5. Cultural Noise
  6. Organizational Noise
  7. Technical Noise

The seven types of noise in communication are physical or environmental, factual, physiological, psychological, semantic, cultural, organizational, and technical noise. However, some additional noises in the communication process include group communication noise, syntactic, emotional, medium, encoding, decoding noises, etc. 

1. Physical Noise in Communication

Physical noise is the external and unnecessary sound that is an obstacle to effective communication. It is also a communication disturbance created by the environment. Therefore, physical noise is also known as environmental or factual noise in communication. Factual noise comes from ambient background noise in the environment.

Example of Physical Noise

For example, rain, thunderstorms, phone ringing, horns, airlines sound, whispering, outside building sounds, and sounds from fans, lights, and windows are the best examples of physical or environmental noise. Besides loud music, barking dogs, and noisy conflict nearby, vehicle sounds are examples of physical noise. These are also examples of factual noise in communication.

Environmental Noises
Environmental Noises in Communication
Factual Noise Example

"Image the top management professionals organizing a meeting to amend company rules and regulations, the HR manager tried to propose a list of new rules related to working time. However, the meeting room was filled with factual noise as employees whispered and raised issues related to pension and lunch break rules.  Despite the HR managers trying to steer to the working time issue, the factual noise interfered and persisted decision-making process".

2. Physiological Noise in Communication

Physiological noise is a barrier created by the communicator's physical and physiological condition. Mental and Physical illness and weakness produce physical noises, which is an obstacle to effective communication. 

Example of Physiological Noise

For example, Ela is having headaches; therefore, she can not concentrate in class. Here, a headache is a physical illness that hinders the listening process of communication.  Also, deafness and blindness are physical weaknesses or physiological noises that hinder listening. Talking too fast or slow and the high or low temperature in the room also generate physiological noise.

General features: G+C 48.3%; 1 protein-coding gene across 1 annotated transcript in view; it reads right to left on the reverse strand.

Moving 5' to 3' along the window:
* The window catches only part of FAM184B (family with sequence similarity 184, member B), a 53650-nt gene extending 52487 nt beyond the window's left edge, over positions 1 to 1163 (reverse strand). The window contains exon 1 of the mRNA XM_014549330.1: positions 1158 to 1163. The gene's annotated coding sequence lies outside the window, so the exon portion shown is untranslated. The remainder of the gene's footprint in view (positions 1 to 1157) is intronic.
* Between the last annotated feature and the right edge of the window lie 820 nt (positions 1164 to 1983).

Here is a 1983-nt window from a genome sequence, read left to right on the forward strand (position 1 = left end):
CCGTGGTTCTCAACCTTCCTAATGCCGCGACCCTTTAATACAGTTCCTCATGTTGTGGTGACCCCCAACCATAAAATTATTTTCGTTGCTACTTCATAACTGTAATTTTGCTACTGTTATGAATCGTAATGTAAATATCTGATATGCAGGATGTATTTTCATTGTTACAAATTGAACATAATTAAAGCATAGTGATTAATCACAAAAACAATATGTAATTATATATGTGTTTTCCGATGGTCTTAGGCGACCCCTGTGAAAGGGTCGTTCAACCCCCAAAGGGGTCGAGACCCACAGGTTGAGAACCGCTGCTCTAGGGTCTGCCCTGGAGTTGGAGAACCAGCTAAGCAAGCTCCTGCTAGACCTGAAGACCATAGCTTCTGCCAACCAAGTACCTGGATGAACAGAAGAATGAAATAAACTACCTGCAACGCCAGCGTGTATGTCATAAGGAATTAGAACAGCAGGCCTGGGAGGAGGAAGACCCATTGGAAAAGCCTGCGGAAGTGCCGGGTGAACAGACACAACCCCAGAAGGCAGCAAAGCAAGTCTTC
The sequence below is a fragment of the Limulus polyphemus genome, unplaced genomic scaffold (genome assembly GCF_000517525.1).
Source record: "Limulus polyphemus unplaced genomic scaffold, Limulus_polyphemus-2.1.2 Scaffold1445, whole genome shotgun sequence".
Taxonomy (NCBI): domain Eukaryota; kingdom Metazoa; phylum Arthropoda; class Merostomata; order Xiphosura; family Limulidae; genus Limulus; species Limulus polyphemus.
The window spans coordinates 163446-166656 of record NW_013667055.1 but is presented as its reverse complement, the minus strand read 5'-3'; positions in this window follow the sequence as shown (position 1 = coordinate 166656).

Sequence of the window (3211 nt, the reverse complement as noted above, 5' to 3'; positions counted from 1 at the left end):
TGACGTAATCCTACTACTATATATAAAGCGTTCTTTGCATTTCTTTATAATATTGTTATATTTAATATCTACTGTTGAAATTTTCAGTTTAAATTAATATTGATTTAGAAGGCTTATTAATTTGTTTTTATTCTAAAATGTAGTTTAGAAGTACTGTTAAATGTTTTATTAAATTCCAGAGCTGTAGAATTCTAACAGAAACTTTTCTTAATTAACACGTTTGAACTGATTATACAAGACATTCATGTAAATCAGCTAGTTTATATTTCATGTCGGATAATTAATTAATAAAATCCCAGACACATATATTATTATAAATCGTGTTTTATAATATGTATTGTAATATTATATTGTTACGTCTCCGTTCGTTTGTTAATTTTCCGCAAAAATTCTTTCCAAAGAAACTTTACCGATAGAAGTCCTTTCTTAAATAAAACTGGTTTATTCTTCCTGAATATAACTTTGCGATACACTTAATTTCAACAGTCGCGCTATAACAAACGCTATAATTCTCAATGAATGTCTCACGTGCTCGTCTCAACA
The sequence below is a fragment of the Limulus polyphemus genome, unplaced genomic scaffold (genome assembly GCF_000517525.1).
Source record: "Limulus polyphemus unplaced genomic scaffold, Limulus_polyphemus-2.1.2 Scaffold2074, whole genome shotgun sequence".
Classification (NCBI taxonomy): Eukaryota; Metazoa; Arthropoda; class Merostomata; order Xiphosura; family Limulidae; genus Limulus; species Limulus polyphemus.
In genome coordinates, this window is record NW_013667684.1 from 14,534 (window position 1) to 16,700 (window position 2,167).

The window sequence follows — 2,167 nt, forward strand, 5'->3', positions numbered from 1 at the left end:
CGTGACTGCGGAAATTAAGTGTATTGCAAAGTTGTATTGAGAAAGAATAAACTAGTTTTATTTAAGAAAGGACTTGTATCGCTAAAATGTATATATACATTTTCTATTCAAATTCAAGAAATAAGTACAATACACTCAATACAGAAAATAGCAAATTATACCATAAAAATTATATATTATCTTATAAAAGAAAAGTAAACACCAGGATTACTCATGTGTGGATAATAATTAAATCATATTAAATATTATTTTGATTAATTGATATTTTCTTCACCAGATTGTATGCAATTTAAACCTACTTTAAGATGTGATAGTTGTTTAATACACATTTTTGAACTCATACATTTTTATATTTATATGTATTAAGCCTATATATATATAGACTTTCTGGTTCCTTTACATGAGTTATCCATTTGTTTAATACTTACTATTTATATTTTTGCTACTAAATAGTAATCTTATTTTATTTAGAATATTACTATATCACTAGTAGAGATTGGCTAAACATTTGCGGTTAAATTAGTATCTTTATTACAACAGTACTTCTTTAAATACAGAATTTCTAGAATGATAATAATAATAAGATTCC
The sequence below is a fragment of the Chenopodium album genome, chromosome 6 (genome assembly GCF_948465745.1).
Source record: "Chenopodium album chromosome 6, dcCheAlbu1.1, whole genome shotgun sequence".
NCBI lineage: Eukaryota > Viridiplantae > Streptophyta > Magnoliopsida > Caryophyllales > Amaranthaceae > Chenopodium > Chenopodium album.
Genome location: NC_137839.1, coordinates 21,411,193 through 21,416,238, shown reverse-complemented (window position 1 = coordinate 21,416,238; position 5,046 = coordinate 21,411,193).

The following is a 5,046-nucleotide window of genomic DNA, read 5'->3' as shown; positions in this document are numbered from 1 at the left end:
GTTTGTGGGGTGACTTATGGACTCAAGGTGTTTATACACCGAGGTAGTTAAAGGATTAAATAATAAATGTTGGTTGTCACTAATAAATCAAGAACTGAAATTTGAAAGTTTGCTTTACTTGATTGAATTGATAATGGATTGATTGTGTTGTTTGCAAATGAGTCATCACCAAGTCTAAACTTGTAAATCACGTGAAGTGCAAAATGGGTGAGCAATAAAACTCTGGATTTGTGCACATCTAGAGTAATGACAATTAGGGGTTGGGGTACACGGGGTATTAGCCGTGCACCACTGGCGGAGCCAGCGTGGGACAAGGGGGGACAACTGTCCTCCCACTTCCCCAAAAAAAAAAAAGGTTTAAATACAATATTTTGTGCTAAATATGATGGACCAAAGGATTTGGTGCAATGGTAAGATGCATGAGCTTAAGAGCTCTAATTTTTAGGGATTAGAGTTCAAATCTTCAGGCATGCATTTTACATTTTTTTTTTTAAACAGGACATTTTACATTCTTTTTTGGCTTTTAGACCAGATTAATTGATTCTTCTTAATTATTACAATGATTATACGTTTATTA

3. Psychological Noise in Communication

Psychological noise is a communication barrier created by the communicator's psychological factors, for example, values, beliefs, attitudes, and behaviors. This type of noise interrupts our minds from concentrating on listening. People don't like to listen or talk about those topics that make them down or not enjoyable. Apart from that, ethnocentrism, prejudices, stereotypes, and discrimination are also examples of psychological noises. These factors bar effective communication in a group or team. The four noises in group communication are ethnocentrism, prejudices, stereotypes, and discrimination. Psychological noises in communication interfere with respect and accept other opinions. 

Example of Psychological Noise

For example, Elly is a Muslim girl who does not like to listen to any criticism of Islam. Therefore, she became distracted when her lecturer was talking about anti-Islam issues. Any sensitive issues like religious, ethnic, and political are examples of psychological noise. Apart from that, financial crisis, missing a beloved person, and an exhausting schedule may cause psychological noise. 

4. Semantic Noise in Communication

Semantic noise is a communication barrier created by confusion over the meaning of words. It comes from complex, technical, autochthonous, or grammatical errors in communication. Semantic noise occurs because of different message definitions between the sender and receiver. It also refers to the wrong grammatical sentence that makes the receiver unable to understand the meaning. Scholars term it as a syntactical barrier or noise.

Syntactical noise is a grammatically wrong sentence in which the receiver cannot accomplish the proper meaning. Using complex language during computer programming is an example of syntactical noise. It is also in contrast to syntactic sugar.

Example of Semantic Noise

Ela is an international student who studies at the University of Putra Malaysia. She is listening to lectures from her Malaysian lecturer. In the meantime, her lecturer says, " I believe SEMUA understand this topic." SEMUA is a Malaysian word that means everyone. Ela does not understand the meaning of SEMUA as she is not a Malaysian student. It is an example of semantic noise.

Similarly, a lecturer says the natural causes of climate change and global warming are different facts. However, a few students are confused about the lecturer's statement. The confusion has come from semantic noise. These students believe that climate change and global warming are the same phenomena. Finally, the lecturer describes global warming as raising the environment's temperature. On the other hand, climate change points to both increasing and decreasing the global temperature. It is also an example of semantic noise.

Additionally, jargon words, mispronunciations, unique words, and grammatically wrong sentences are Semantic Noise examples.